Structure Your Design Team for Success

The standard procedure for designing a project is to engage an architect to create the design and specifications for the project and then later assemble a team of specialty designers to fill in the blanks. Builders and developers should engage their entire team at the beginning and place one person (or entity) in charge of coordination. Their role and responsibilities should include overall supervision of the design process, coordination of communication to avoid incorrect assumptions or miscommunications, prevention of delays in responses or incomplete responses, prioritizing tasks and assigning deadlines, and facilitating design compatibilities. Whoever you plan on utilizing in this capacity should be responsible for creating and communicating the standards for design information and format, and must also control the flow of information. Each piece of information must be submitted in a logical, progressive manner to organize the flow of data input, which must continue to flow through design completion.

Integrate Your Design Team with the Construction Team

It is amazing how little interaction there is between the design team and the construction team prior to site preparation on a new project. At Quality Built™, we recommend that builders and developers integrate the two departments and incorporate a knowledge base review prior to beginning any design work. It is important that someone with extensive construction knowledge be included on the design team and placed in the information flow to create a comprehensive knowledge base on the project.
Creating a knowledge base involves identifying the individual responsible for managing the knowledge base, gathering documentation of analysis of past and present projects, and correlating this to new action items based on lessons learned. The knowledge base owner is responsible for making assignments to internal experts to properly and consistently produce meaningful content. If no one is assigned and monitored, then meaningful content will never be created.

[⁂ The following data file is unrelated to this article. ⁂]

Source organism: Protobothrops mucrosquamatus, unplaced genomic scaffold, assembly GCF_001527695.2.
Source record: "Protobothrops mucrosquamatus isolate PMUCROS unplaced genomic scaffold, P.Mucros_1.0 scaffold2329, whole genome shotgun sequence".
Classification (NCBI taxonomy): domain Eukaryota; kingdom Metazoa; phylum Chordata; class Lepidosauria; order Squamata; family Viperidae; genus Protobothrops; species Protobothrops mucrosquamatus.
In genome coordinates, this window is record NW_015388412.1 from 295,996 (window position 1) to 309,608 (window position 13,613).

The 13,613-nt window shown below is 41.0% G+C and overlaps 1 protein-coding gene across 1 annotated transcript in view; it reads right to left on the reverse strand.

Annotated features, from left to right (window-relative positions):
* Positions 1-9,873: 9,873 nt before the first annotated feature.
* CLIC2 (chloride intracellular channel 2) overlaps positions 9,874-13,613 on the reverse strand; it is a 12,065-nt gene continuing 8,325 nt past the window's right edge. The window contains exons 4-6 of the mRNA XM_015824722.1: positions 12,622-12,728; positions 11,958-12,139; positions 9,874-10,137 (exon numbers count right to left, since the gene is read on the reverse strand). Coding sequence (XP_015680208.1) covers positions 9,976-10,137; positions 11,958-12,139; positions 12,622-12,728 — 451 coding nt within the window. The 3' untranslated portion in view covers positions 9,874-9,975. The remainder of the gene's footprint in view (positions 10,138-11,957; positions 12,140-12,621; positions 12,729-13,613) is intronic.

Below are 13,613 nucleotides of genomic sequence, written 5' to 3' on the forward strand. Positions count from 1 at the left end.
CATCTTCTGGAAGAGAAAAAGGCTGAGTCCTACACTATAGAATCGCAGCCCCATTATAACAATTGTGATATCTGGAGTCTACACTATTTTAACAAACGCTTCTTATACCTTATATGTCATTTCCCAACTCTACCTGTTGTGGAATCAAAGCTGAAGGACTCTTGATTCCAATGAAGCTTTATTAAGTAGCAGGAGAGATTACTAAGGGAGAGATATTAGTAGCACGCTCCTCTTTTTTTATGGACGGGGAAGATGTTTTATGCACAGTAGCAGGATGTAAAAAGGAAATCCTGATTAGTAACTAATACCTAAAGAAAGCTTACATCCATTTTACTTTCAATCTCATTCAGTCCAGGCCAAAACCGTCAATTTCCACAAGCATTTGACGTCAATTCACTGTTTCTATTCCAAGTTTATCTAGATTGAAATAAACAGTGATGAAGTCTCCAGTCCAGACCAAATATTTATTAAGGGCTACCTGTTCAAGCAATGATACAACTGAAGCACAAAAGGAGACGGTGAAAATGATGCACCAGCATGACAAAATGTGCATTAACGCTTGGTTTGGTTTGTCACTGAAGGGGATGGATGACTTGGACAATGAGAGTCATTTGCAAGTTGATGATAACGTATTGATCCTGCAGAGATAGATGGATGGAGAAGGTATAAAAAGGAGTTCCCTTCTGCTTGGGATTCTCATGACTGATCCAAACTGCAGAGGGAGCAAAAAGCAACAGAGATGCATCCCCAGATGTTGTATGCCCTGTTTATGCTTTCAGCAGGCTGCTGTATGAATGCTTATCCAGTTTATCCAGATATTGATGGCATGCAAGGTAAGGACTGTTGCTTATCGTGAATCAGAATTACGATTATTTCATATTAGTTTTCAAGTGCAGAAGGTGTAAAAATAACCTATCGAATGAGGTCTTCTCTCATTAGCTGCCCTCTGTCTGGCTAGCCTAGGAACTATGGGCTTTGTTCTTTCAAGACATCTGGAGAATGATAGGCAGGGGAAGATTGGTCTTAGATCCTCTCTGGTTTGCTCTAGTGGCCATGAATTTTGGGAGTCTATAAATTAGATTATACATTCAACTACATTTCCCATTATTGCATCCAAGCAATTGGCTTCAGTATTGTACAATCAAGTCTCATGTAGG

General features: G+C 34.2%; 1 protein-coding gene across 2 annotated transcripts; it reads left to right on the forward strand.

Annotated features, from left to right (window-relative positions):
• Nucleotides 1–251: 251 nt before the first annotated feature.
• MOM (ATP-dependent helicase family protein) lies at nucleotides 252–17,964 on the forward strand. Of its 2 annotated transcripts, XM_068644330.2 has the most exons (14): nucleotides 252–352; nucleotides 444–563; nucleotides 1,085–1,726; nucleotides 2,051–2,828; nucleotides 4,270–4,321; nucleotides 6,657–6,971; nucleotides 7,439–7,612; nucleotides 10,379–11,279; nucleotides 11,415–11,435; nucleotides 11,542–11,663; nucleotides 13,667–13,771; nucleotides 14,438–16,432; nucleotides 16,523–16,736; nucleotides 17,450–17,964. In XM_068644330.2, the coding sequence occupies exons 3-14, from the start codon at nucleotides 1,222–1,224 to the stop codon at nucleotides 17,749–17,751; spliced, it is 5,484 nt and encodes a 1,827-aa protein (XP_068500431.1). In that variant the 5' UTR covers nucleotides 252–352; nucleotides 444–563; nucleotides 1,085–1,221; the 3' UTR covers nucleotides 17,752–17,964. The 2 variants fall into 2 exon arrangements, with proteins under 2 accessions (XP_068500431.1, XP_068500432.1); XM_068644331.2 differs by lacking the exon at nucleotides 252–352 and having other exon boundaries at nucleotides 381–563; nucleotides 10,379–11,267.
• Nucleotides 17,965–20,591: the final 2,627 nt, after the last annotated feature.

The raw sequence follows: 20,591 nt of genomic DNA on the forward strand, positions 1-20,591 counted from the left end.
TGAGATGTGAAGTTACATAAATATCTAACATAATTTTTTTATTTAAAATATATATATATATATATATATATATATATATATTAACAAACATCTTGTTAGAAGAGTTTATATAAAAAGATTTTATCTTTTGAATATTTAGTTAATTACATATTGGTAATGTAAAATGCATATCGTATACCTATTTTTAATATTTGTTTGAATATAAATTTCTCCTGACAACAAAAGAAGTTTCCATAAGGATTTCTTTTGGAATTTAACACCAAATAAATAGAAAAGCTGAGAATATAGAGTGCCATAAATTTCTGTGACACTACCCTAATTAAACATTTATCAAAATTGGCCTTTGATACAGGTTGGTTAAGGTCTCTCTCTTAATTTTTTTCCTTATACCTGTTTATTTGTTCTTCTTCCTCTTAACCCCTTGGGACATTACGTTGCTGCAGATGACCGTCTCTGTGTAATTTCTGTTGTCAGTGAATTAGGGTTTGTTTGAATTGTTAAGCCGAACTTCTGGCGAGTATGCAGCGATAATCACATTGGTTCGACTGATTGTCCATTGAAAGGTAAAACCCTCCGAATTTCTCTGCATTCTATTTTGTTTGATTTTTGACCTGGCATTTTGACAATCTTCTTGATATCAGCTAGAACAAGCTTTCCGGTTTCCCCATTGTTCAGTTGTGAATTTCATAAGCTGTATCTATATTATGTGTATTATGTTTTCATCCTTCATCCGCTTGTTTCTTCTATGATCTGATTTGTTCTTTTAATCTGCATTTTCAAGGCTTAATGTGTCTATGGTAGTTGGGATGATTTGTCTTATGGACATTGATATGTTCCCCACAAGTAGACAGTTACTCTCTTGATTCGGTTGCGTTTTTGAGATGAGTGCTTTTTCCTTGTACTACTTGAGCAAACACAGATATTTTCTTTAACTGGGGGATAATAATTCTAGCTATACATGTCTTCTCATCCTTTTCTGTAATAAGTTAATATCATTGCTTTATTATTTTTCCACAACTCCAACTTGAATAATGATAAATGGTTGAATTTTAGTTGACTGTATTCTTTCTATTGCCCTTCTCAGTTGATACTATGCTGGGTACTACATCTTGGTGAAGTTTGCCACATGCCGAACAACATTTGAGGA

Knowledge base owners must continually monitor issues that should be documented, such as internal customer service records, change orders and request for information (RFI) frequency, and content from past projects. They also must search the Internet for product recalls or construction defect litigation in their area. Content must then be stored where it can be reviewed by individuals or teams to identify opportunities for improvement. Improvements are typically communicated through changes in processes, the level of detail in construction documents, product and material specifications, installation standards, or quality manuals. Technical content should be reviewed prior to publication. All content should identify the creation date and all subsequent updates. A truly valuable knowledge base does not let any content become stagnant, and does not duplicate information by producing similar documents.

The main objective is to create a set of design documents that captures the project requirements and details them out to eliminate incomplete details, missing details, ambiguous details, and details that have historically failed. It is important that each project begin with rigorous analysis of the design criteria along with complete cooperation from the owner. Many projects fail or experience significant increases in costs due to oscillating owners. When selecting your design team, ask what system they have to capture and administer design changes. Look for a design team that utilizes rapid iteration production (commonly used in software development). Rapid iteration production of design documents will immediately alert other specialty designers and the contractors of any changes that may impact the project or value chains. Projects that integrate construction personnel in the design process have faster, smoother starts since the team is already familiar with the drawings, resulting in fewer RFIs throughout the project.

Have Your Drawings Reviewed by Professionals